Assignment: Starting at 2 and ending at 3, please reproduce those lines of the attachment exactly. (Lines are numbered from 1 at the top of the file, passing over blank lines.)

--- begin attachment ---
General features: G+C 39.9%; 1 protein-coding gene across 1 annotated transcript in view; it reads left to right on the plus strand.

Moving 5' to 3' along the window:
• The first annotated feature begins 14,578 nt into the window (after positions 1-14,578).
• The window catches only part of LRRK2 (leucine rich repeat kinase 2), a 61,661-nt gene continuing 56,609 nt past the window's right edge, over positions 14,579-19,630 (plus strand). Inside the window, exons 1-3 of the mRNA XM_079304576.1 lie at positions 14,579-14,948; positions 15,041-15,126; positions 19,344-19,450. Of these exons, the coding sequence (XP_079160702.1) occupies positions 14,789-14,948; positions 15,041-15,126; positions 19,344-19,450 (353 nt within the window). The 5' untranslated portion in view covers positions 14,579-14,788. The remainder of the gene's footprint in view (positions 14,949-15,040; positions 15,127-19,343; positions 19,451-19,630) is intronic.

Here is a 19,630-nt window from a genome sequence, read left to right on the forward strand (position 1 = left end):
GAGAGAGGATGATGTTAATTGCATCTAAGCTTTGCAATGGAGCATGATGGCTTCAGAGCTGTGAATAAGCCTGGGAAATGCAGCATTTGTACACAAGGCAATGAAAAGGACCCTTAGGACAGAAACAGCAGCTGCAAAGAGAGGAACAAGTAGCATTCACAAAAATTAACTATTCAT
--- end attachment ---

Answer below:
Moving 5' to 3' along the window:
• The first annotated feature begins 14,578 nt into the window (after positions 1-14,578).